Please use this identifier to cite or link to this item:
Title: Fate and behavior of dissolved organic matter in a submerged anoxic-aerobic membrane bioreactor (MBR)
Authors: Zhang, Dongqing
Trzcinski, Antoine Prandota
Luo, Jinxue
Stuckey, David C.
Tan, Soon Keat
Keywords: Engineering::Environmental engineering
Issue Date: 2018
Source: Zhang, D., Trzcinski, A. P., Luo, J., Stuckey, D. C., & Tan, S. K. (2018). Fate and behavior of dissolved organic matter in a submerged anoxic-aerobic membrane bioreactor (MBR). Environmental Science and Pollution Research, 25(5), 4289–4302. doi:10.1007/s11356-017-0586-x
Journal: Environmental Science and Pollution Research
Abstract: In this study, the production, composition, and characteristics of dissolved organic matter (DOM) in an anoxic-aerobic submerged membrane bioreactor (MBR) were investigated. The average concentrations of proteins and carbohydrates in the MBR aerobic stage were 3.96 ± 0.28 and 8.36 ± 0.89 mg/L, respectively. After membrane filtration, these values decreased to 2.9 ± 0.2 and 2.8 ± 0.2 mg/L, respectively. High performance size exclusion chromatograph (HP-SEC) analysis indicated a bimodal molecular weight (MW) distribution of DOMs, and that the intensities of all the peaks were reduced in the MBR effluent compared to the influent. Three-dimensional fluorescence excitation emission matrix (FEEM) indicated that fulvic and humic acid-like substances were the predominant DOMs in biological treatment processes. Precise identification and characterization of low-MW DOMs was carried out using gas chromatography-mass spectrometry (GC-MS). The GC-MS analysis indicated that the highest peak numbers (170) were found in the anoxic stage, and 54 (32%) compounds were identified with a similarity greater than 80%. Alkanes (28), esters (11), and aromatics (7) were the main compounds detected. DOMs exhibited both biodegradable and recalcitrant characteristics. There were noticeable differences in the low-MW DOMs present down the treatment process train in terms of numbers, concentrations, molecular weight, biodegradability, and recalcitrance.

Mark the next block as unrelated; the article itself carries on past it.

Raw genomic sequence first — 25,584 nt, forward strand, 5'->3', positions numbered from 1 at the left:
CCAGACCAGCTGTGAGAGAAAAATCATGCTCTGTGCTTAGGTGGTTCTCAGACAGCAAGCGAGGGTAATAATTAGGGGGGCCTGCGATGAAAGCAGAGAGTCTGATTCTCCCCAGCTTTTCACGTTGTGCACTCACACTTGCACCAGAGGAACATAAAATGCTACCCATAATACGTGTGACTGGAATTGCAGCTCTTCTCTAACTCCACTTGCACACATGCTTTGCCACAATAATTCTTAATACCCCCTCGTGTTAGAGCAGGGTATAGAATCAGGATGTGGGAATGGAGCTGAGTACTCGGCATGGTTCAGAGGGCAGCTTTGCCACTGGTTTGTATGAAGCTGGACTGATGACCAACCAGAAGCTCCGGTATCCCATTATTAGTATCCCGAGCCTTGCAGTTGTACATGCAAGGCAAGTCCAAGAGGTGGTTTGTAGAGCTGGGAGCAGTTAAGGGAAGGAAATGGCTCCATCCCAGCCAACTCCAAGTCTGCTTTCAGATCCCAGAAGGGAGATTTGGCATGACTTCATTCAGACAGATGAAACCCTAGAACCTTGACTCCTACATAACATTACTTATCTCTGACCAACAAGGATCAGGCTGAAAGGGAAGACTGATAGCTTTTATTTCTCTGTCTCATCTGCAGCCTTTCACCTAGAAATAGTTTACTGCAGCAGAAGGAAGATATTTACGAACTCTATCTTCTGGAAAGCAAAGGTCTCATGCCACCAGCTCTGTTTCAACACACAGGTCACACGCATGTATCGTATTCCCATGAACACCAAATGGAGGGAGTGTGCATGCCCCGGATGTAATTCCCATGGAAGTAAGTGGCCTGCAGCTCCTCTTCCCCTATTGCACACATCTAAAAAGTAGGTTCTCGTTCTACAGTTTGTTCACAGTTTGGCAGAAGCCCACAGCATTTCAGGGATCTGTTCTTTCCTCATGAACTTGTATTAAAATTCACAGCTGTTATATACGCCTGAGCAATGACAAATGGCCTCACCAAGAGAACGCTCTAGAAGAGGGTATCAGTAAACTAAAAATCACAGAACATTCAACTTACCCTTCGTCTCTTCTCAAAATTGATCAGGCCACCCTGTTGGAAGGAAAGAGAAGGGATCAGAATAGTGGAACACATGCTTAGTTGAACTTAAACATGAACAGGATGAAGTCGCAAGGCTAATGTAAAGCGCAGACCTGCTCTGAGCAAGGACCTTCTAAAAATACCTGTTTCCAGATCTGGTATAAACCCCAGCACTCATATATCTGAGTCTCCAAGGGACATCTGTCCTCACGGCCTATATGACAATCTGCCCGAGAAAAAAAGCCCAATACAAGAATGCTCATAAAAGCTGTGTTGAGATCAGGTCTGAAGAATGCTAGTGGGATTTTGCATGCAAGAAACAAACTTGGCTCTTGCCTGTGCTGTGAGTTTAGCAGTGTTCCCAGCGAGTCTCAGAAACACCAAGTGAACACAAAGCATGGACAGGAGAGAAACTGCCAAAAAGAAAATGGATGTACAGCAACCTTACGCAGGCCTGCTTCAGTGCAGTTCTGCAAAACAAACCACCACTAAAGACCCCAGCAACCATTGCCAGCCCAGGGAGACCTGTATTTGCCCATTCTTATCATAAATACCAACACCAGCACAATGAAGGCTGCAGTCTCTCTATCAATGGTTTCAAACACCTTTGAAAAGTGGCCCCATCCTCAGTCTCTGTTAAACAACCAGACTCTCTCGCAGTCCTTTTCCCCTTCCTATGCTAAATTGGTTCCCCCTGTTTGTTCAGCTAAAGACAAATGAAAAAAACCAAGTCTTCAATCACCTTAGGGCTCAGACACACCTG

ISSN: 1614-7499
DOI: 10.1007/s11356-017-0586-x
Schools: School of Civil and Environmental Engineering 
Research Centres: Nanyang Environment and Water Research Institute 
Rights: © 2017 Springer-Verlag GmbH Germany. All rights reserved.
Fulltext Permission: none
Fulltext Availability: No Fulltext
Appears in Collections:CEE Journal Articles

Citations 20

Updated on Sep 22, 2023

Web of ScienceTM
Citations 20

Updated on Sep 25, 2023

Page view(s)

Updated on Sep 29, 2023

Google ScholarTM




Items in DR-NTU are protected by copyright, with all rights reserved, unless otherwise indicated.